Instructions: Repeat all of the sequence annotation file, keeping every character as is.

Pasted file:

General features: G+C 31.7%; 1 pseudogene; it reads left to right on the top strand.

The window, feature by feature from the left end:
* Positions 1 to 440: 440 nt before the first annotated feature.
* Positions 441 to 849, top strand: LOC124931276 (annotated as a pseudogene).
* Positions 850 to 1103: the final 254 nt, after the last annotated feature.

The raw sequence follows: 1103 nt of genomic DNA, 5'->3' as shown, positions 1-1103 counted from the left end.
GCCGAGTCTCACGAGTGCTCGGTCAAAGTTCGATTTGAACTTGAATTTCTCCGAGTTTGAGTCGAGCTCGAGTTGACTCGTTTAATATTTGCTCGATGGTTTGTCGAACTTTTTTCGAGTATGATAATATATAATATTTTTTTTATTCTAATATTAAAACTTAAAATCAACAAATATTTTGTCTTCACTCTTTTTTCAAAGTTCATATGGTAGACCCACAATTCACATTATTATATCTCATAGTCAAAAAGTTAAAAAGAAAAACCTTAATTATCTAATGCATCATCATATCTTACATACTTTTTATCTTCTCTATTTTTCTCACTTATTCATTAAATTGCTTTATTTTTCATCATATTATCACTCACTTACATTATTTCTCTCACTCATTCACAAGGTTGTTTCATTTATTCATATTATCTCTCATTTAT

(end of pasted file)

General features: G+C 31.7%; 1 pseudogene; it reads left to right on the top strand.

The window, feature by feature from the left end:
* Positions 1 to 440: 440 nt before the first annotated feature.
* Positions 441 to 849, top strand: LOC124931276 (annotated as a pseudogene).
* Positions 850 to 1103: the final 254 nt, after the last annotated feature.

The raw sequence follows: 1103 nt of genomic DNA, 5'->3' as shown, positions 1-1103 counted from the left end.
GCCGAGTCTCACGAGTGCTCGGTCAAAGTTCGATTTGAACTTGAATTTCTCCGAGTTTGAGTCGAGCTCGAGTTGACTCGTTTAATATTTGCTCGATGGTTTGTCGAACTTTTTTCGAGTATGATAATATATAATATTTTTTTTATTCTAATATTAAAACTTAAAATCAACAAATATTTTGTCTTCACTCTTTTTTCAAAGTTCATATGGTAGACCCACAATTCACATTATTATATCTCATAGTCAAAAAGTTAAAAAGAAAAACCTTAATTATCTAATGCATCATCATATCTTACATACTTTTTATCTTCTCTATTTTTCTCACTTATTCATTAAATTGCTTTATTTTTCATCATATTATCACTCACTTACATTATTTCTCTCACTCATTCACAAGGTTGTTTCATTTATTCATATTATCTCTCATTTAT